Maximum Performance

The Long and Winding Show: Paul McCartney Plays Epic, 38-Song Set at Bonnaroo

Lyndsey Parker
Maximum Performance

photo: Wade Payne/Invision/AP

Paul McCartney headlined Manchester, Tennessee's Bonnaroo festival on Friday, with what was undoubtedly the four-day weekend's most anticipated set. And why would there ever be any doubt that that'd be the case? The man's a BEATLE. And everyone loves the Beatles. They're sort of the default band for any music fan. The fact that, from my spot, I witnessed an incredibly excited 13-year-old boy declaring, "He's a boss!" and yelling out song requests, and well as a woman in her sixties assertively elbowing her way up to the front between two frat-boy types, proved just how universal Sir Paul's appeal truly is and what a perfect 'Roo headliner he truly was.

Yes, from the hipsters to the hippies, the moms to the tots, it seemed like every single person on Bonnaroo's 700-acre farm was watching Macca on Friday night, and not one of them was disappointed.

Paul's whopping 180-minute, 38-song set was positively packed with Beatles classics, from the upbeat and crowd-rousing ("All My Loving," "All Together Now," "We Can Work It Out," "Ob-La-Di, Ob-La-Da," "Lady Madonna," "Day Tripper," "Get Back"); to the sweet and somber ("The Long and Winding Road," "Eleanor Rigby," "Blackbird," "And I Love Her," an acoustic "Yesterday"); to the eternally anthemic (there is nothing more life-affirming than singing along to "Let It Be" or the na-na-na's of "Hey Jude" with 90,000 or so fellow Beatles fans). He even played "Paperback Writer" on the same guitar that he strummed on the original recording, and it sounded as great as it did in 1966.

But there were some more leftfield Beatles selections as well, like Sgt. Pepper's "Lovely Rita" and "Being for the Benefit of Mr. Kite," which Paul only just started playing live on his current tour, and "Your Mother Should Know." And as for the fans who'd been hoping to hear some Wings Across Bonnaroo, so to speak, they got their wish, as Paul tore through eight Wings classics, from the unexpected but certainly venue-appropriate "Junior's Farm" to the perennial favorite "Band on the Run." (No "Jet," sadly, but I'll let that omission slide.)

However, the standout moments of the show were the tributes Paul made to friends and comrades, like when he played a snippet of Jimi Hendrix's "Foxy Lady" during "Let Me Roll It," gave a shout-out to jailed Russian punk band Pussy Riot during "Back in the U.S.S.R.," or dedicated his solo cut "Another Day" to recently departed legendary producer Phil Ramone.

But there were some other dedications that were especially touching.

Paul played his recent Kisses on the Bottom cut "My Valentine" for his current bride, Nancy Shevell, and then only a couple songs later, he played "Maybe I'm Amazed" for his late first wife, Linda McCartney, as archival McCartney family photos screened on the jumbotron behind him. Paul's voice-crack during this number may have just been due to his advanced age, but regardless, it only made the song more poignant.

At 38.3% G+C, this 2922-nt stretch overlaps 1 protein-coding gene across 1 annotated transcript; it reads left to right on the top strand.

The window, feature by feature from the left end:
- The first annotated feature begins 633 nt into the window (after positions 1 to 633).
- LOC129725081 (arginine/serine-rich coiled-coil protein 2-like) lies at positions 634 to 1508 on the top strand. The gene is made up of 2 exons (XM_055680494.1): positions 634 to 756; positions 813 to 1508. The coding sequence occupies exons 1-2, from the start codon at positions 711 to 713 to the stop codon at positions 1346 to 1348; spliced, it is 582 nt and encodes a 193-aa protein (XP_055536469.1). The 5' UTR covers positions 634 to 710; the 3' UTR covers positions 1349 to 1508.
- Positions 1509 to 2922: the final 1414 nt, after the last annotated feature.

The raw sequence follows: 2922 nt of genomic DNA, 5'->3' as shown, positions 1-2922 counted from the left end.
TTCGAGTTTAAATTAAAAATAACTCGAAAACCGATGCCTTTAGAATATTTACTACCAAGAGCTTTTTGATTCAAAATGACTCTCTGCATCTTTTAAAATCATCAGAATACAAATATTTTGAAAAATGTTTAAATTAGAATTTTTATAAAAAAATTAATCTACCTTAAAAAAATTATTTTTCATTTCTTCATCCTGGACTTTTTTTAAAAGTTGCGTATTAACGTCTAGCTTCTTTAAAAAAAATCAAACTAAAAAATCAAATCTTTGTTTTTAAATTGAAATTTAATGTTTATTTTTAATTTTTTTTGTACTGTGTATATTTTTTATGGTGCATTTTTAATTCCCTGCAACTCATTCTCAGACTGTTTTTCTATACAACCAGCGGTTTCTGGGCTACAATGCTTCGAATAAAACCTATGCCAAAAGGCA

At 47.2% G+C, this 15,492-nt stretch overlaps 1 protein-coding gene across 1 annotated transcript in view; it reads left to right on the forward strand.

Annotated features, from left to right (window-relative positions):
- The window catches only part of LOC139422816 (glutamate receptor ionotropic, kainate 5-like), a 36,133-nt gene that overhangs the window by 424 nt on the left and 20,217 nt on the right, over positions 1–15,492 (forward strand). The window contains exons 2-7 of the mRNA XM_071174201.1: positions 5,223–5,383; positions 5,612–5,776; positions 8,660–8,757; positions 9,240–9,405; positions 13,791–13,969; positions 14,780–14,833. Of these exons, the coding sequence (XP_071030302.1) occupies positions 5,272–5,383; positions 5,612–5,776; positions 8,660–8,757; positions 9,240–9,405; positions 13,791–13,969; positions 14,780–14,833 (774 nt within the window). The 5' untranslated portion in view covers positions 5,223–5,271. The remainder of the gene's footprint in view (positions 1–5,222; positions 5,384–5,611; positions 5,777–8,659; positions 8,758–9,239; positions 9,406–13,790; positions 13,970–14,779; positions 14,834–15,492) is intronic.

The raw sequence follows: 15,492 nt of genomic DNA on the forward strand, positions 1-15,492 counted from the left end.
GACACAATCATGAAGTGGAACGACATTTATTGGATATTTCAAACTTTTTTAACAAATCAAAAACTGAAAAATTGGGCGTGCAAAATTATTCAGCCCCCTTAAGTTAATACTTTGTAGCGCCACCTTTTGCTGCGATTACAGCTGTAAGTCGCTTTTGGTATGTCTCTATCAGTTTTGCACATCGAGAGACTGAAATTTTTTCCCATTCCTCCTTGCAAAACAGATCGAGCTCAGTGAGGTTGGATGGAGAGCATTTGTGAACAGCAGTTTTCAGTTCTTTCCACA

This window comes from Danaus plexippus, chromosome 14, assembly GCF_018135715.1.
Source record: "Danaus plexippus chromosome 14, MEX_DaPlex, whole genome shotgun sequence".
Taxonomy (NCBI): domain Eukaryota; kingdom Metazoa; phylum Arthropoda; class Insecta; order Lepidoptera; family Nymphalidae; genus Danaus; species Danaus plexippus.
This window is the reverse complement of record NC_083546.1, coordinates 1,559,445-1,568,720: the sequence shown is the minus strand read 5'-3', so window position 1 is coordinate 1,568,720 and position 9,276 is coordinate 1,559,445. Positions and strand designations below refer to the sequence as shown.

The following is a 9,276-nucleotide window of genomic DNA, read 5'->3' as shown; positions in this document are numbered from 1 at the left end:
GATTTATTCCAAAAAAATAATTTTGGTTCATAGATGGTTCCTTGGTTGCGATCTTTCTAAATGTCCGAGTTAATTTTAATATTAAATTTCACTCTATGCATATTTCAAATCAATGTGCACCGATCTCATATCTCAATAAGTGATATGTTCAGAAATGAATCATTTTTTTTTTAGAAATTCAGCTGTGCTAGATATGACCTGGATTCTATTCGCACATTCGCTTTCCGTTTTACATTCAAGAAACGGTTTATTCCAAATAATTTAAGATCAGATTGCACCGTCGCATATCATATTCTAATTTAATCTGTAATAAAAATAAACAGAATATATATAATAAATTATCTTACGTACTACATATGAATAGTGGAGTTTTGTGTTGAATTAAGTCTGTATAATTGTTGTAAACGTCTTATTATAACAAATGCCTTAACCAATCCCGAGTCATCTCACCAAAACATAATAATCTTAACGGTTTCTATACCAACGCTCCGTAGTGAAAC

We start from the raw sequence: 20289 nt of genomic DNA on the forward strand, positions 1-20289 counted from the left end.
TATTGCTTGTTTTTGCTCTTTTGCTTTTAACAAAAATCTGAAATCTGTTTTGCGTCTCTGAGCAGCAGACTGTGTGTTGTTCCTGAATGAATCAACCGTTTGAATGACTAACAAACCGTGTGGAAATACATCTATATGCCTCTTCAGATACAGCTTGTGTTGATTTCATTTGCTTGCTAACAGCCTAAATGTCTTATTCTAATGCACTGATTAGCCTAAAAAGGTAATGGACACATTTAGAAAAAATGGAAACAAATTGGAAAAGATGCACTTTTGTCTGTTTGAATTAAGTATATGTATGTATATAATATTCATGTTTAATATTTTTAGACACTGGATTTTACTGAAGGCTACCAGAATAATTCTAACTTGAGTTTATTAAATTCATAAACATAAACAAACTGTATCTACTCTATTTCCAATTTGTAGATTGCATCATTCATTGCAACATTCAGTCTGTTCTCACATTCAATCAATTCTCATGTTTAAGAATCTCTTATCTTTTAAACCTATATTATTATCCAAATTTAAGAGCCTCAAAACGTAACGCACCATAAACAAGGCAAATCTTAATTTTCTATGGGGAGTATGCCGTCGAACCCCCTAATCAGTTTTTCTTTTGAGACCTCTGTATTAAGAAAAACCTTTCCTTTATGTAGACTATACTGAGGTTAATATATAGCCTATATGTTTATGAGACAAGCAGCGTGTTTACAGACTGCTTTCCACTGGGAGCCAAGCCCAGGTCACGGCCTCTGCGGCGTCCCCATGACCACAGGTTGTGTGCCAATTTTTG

The most poignant moments, however, came when Paul made dedications to his late Beatles bandmates. "This next song's written for my dear friend John. Let's hear it for John!" he shouted to thunderous applause, before performing the ode he penned for the slain John Lennon, "Here Today," a song about "a conversation I wish we'd had." Afterwards, he declared, "If you want to tell someone you love them, tell them — before it's too late."

Later in the set, he picked up a ukulele to play an acoustic cover of George Harrison's "Something," and there was something about the simple, stark arrangement that made the performance hit even closer to home. While it was wonderfully heartening to see Paul, who turns 71 next week, still so full of life and vigor and vitality during his epic 'Roo concert, watching him honor his dear departed peers was a sobering reminder that he too won't be around forever.

But never mind all that. Although the show ended with the bittersweet "Golden Slumbers"/"Carry That Weight"/"The End," the latter segment of Paul's set was bursting with uptempo energy, including a literally explosive "Live and Let Die" extravaganza accompanied by eyebrow-singeing, eardrum-shattering pyro, and a fantastically ferocious rendition of the Beatles' proto-metal classic "Helter Skelter" that proved Macca is THE coolest septuagenarian on the planet. At that point, a fan tossed a stuffed-animal walrus onstage, an obvious "I Am the Walrus" song request in the form of a plush toy. And while Paul did not heed that request, the fact that he serenaded and cuddled the walrus during his final encore probably made that fan very happy indeed.

But happiest of all, apparently? Sir Paul himself. "This is so cool. Hey listen, I'm going to take a moment just to drink all this in for myself," he announced at one point during the show, stopping to stare out in wonder at the sea of screaming Bonnaroo faces. Seeing how a guy who has played countless stadiums, has been knighted by the Queen, was a BEATLE, changed the world, etc. could still get overwhelmed onstage, after more than five decades in the spotlight, may have been the night's most moving moment overall.

Watch Yahoo! Music's Bonnaroo livestream, from Friday 2pm to Sunday 10:15pm CT, in the player below:

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For more Bonnaroo reportage, check out Yahoo! Music's 2013 Summer Music Guide.

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